Part of the attraction is probably nostalgia. I am fortunate to have many happy memories of Christmas celebrations when I was a child, which probably explains why I decorate my house and my tree with the glass ornaments, ceramic Santas and other knick-knacks that were so popular when I was growing up. I think on some level, I’m actually trying to recreate the best of Christmas past.
But life is about nothing if not change, and even at Christmastime, change can be a good thing. This will be the first year we get to celebrate Christmas with our grandson, and I’m looking forward to it very much. He’s not quite a year old yet, so he’ll probably be more interested in the empty boxes than in the actual presents he receives, but there’s still something so special about having a little one in the house at Christmas time.
It reminds me of how much my husband and I looked forward to our first Christmas with our first child, and how that year marked the time when our focus shifted from what we wanted for Christmas to how we could provide meaningful celebrations for our own children. It was so fun to buy gifts for them, and to let them help with the cookies and the decorating. They even participated in our Christmas giving by choosing some of their own toys to donate to children who weren’t as fortunate.
Later, when they grew up, married and moved into their own houses, we found new traditions to enjoy with our family. We toured Christmas light displays together and even quaffed a few drinks at a “pop-up Christmas bar.” Now that our family includes a baby, we skipped the Christmas bar but did take him to a light display at the local zoo and he did just fine. My son-in-law said that was because the little guy was so bundled up that he couldn’t move and was probably blinking an SOS with his eyelids. But for whatever reason, he behaved beautifully.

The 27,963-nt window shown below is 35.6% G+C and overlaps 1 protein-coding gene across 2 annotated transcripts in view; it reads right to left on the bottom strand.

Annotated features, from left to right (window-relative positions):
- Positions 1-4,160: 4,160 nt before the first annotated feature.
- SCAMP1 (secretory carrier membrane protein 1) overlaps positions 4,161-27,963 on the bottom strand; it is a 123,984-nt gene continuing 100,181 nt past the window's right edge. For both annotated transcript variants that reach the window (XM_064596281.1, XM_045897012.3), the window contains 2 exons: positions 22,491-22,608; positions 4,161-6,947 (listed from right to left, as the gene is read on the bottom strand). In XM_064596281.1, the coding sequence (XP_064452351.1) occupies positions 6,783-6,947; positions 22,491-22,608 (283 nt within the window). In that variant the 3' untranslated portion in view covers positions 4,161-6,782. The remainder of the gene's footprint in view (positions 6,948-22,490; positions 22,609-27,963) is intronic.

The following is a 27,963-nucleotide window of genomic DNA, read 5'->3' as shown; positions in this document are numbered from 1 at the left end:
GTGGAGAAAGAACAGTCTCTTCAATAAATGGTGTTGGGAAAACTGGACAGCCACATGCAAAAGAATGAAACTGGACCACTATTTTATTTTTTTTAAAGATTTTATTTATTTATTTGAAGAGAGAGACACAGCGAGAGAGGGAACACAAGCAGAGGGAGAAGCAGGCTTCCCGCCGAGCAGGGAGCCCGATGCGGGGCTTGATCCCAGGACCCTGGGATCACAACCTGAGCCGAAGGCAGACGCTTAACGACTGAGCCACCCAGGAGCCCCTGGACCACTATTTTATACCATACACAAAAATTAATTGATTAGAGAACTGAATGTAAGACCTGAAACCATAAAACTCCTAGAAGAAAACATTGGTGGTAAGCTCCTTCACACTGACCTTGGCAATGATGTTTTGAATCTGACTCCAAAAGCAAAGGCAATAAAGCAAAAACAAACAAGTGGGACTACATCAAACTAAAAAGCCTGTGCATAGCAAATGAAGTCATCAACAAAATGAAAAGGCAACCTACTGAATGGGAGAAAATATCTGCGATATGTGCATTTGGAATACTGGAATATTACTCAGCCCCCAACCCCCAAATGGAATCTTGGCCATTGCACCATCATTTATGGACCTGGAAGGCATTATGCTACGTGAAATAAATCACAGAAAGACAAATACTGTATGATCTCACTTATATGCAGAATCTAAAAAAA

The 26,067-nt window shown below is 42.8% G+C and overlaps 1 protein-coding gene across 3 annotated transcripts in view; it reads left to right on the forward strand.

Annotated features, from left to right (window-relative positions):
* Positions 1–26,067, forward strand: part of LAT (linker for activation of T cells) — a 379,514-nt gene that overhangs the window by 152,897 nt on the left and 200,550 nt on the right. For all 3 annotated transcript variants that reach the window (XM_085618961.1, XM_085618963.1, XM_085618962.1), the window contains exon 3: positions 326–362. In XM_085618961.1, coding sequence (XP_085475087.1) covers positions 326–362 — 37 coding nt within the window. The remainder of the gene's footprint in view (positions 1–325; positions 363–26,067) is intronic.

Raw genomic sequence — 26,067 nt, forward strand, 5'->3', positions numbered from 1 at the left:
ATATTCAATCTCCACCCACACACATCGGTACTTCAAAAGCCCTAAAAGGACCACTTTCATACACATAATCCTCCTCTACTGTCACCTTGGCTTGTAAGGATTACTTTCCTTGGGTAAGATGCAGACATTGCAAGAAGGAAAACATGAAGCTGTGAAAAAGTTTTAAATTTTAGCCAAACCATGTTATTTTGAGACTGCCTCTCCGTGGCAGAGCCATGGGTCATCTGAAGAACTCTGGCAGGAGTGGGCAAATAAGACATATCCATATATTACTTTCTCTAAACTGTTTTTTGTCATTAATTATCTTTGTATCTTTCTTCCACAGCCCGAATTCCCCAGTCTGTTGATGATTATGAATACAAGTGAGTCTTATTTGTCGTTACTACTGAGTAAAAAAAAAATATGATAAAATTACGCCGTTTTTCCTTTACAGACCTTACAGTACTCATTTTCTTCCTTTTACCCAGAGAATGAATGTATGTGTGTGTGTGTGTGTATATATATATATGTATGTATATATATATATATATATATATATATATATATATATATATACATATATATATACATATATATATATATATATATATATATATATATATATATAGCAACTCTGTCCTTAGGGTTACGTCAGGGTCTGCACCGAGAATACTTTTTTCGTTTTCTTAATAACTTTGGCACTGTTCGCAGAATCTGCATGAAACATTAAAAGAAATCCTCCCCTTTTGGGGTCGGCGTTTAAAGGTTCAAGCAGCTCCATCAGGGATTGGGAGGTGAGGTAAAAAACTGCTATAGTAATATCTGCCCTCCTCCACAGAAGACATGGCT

This year, just like every other year, Christmas will be a blend of old and new. We’ll honor the most treasured of our old traditions, and remember the loved ones who are no longer with us. And we will also find new ways to celebrate the season, hoping that we’re starting new traditions that will be meaningful for many more years to come. This Christmas, like every Christmas, will be unique. And that’s as it should be.
Last Thursday, I made what I hoped would be a quick trip to a local store to finish up my Christmas shopping. I usually enjoy shopping for Christmas presents, but this particular expedition wasn’t going well. I needed to buy a stocking for my grandson and was pleased to see that the store had a large selection of them. I was less pleased to see that for some reason, they had placed several large pallets stacked high with cartons of soda pop directly in front of the stocking display. While I could see the stockings I was interested in buying, I couldn’t actually reach them.
I looked around for someone to help, but the only other people around were harried shoppers trying to push their enormous carts through the aisles that were partially blocked by the pallets. Undaunted, I grabbed a roll of wrapping paper and used it to reach over the pallets and snag some stockings. I made my selection and was just considering what to do with the stockings I didn’t want when man came up and wheeled away one of the pallets. Which was a good thing, because it saved me from having to decide whether to use my wrapping paper roll to try to replace the stockings on the shelf, or to simply toss them over the pallets and hope they landed in the right spot.
Next I needed a board game, so I went to the toy department. Unfortunately, I couldn’t find the game on my list but I was pleased to see two staff persons chatting in the next aisle who should be able to help. I approached them and waited patiently for them to finish talking so that I could ask about my game. And waited. And then waited some more. Finally, I gave up and stomped off, but not before muttering, “No wonder so many people shop online!” just loud enough for them to hear.
I know that the trend toward online shopping has made it very difficult for real “brick and mortar stores” to survive. And while I do enjoy the convenience of online shopping, I also feel there is a real need for actual stores that provide real jobs and give me a chance to physically examine (and sometimes try on) something before I buy it. Besides, I really don’t want to live in a world where we all shop, learn, conduct our social life, etc. while sitting in front of a computer in our underwear. Real stores allow us to get out into the real world and engage with one another in person, and there’s a certain value in that.